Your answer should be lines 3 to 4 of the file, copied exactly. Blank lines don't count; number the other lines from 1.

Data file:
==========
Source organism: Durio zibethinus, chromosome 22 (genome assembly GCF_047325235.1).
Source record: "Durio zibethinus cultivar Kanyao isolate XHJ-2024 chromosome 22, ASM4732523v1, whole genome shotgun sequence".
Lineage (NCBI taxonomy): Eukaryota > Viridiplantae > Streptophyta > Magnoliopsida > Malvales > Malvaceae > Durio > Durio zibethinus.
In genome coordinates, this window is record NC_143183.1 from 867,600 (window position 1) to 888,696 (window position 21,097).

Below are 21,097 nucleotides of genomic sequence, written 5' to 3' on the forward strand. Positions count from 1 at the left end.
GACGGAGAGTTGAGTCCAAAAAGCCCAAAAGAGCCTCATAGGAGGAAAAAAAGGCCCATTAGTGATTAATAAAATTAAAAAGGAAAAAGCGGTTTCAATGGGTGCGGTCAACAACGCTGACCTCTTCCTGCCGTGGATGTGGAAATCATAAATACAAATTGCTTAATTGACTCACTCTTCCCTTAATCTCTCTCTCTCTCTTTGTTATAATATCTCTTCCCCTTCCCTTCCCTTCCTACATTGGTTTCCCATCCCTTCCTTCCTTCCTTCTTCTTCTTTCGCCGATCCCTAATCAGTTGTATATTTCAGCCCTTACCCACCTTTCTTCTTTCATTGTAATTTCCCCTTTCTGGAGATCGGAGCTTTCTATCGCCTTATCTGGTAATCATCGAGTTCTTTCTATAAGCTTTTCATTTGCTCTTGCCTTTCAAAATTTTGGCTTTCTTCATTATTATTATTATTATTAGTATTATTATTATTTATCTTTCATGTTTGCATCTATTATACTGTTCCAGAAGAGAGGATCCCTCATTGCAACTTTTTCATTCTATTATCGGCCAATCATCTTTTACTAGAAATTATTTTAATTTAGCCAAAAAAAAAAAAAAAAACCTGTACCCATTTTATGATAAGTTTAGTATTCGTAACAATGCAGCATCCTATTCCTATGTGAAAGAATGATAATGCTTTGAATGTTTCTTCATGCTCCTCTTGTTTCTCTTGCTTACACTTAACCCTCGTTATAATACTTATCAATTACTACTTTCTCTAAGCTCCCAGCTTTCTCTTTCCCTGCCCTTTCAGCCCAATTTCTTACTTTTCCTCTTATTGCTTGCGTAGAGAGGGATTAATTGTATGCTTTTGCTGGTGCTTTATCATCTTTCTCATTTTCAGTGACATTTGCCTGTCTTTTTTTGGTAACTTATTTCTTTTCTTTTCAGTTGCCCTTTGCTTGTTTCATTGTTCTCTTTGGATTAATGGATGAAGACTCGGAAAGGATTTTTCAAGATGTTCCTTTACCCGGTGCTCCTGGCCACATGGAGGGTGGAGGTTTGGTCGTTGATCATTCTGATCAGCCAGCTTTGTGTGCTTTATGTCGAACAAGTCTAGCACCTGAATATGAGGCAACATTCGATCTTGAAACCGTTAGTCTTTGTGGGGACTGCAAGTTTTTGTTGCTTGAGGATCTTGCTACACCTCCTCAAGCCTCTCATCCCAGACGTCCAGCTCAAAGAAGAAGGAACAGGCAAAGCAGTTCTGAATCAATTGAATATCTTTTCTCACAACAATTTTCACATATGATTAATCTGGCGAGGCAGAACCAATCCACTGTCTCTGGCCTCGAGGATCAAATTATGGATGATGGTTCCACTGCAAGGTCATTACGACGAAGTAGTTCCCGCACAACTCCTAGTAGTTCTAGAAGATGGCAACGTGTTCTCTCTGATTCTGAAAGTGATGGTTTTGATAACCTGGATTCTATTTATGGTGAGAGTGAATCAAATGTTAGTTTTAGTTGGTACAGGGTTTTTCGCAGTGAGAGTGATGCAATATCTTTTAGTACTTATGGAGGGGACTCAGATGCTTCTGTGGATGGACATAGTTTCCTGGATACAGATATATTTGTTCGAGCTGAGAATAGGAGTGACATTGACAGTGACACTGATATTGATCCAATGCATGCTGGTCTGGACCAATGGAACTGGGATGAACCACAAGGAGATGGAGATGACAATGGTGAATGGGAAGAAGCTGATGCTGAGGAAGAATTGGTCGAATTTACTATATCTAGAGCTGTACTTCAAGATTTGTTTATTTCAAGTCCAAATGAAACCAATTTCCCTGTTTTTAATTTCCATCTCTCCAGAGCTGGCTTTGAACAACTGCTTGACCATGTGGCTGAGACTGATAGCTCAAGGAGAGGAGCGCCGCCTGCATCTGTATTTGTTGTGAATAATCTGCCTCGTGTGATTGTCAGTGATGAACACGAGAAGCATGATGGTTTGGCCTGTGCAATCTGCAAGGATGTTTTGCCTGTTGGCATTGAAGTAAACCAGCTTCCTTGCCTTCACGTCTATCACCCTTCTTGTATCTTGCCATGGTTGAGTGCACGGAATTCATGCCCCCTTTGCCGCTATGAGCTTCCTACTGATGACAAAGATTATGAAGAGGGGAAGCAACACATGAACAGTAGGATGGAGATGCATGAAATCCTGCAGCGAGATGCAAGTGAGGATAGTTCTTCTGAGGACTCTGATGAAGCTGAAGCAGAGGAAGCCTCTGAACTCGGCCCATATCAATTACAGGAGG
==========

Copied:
Lineage (NCBI taxonomy): Eukaryota > Viridiplantae > Streptophyta > Magnoliopsida > Malvales > Malvaceae > Durio > Durio zibethinus.
In genome coordinates, this window is record NC_143183.1 from 867,600 (window position 1) to 888,696 (window position 21,097).